One blistering July weekend, Leslie Waldrep, a pet spa owner from Tuscumbia, Alabama, stood behind a trestle table inside the Pasadena Convention Center. It was a Cinderella moment: She’d driven 29 hours to reach California, only to work against the clock onstage for two and a half more, transforming her once-white family poodle, Secret, into a pageant-ready rendering of Walt Disney’s 1950 animation. As Secret posed stoically beside the winning trophy for a swathe of self-appointed paparazzos—fuschia tail erect as a feather duster, a jaunty hat fashioned from her own hair atop her occiput—she looked less like a domestic pet and more a dazzling, cartoon canvas. Secret’s hair had been growing for a month before the competition. Just prior, sections were vegan-dyed into at least 13 saturated hues (“all products used are pet safe,” Waldrep insists). On stage, every inch of Secret’s body was primped and preened into narrative cues of the happy-valley kind. A buck-tooth mouse appeared on her side, grinning cutely. A gigantic pumpkin sprouted vines across her rear. On both sides of Secret, Waldrep had etched before-and-after renderings of Cinderella herself: alone in powdery, homely blue, and dressed in a ballgown, batting eyelids at Prince Charming. “A few years ago, I did my other favorite Disney movie, Lady and The Tramp,” Waldrep says. “So this felt like the next step. I was very nervous about the design because it was my first time doing people’s faces.”The creative grooming event—the climax of Groom Expo West—wasn’t Waldrep’s first rodeo, though it was her debut on the west coast circuit. She’s been competing for six years now, and sees grooming as “a unique, God-given talent.” (She also decorates cakes.) Her fascination began with the pilot of Clipped, a short-lived Animal Planet show featuring dog stylist Angela Kumpe (the two are now friends, and travelled to the expo together). “I recorded the episode and watched it over and over and over. I fell in love with the way she treated the animals—how they looked, how happy their owners were. I went to work the next day and thought, ‘You know what? I can do this.’ I got my first standard poodle the next week.”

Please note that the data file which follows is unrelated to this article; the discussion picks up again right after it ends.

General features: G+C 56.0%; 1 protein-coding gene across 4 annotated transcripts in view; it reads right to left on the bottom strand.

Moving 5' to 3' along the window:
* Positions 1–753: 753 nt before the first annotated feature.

Product detail for this product:
Suitable for Women/Men/Girl/Boy, Fashion 3D digital print drawstring hoodies, long sleeve with big pocket front. It’s a good gift for birthday/Christmas and so on, The real color of the item may be slightly different from the pictures shown on website caused by many factors such as brightness of your monitor and light brightness, The print on the item might be slightly different from pictures for different batch productions, There may be 1-2 cm deviation in different sizes, locations, and stretch of fabrics. Size chart is for reference only, there may be a little difference with what you get.
- Material Type: 35% Cotton – 65% Polyester
- Soft material feels great on your skin and very light
- Features pronounced sleeve cuffs, prominent waistband hem and kangaroo pocket fringes
- Taped neck and shoulders for comfort and style
- Print: Dye-sublimation printing, colors won’t fade or peel
- Wash Care: Recommendation Wash it by hand in below 30-degree water, hang to dry in shade, prohibit bleaching, Low Iron if Necessary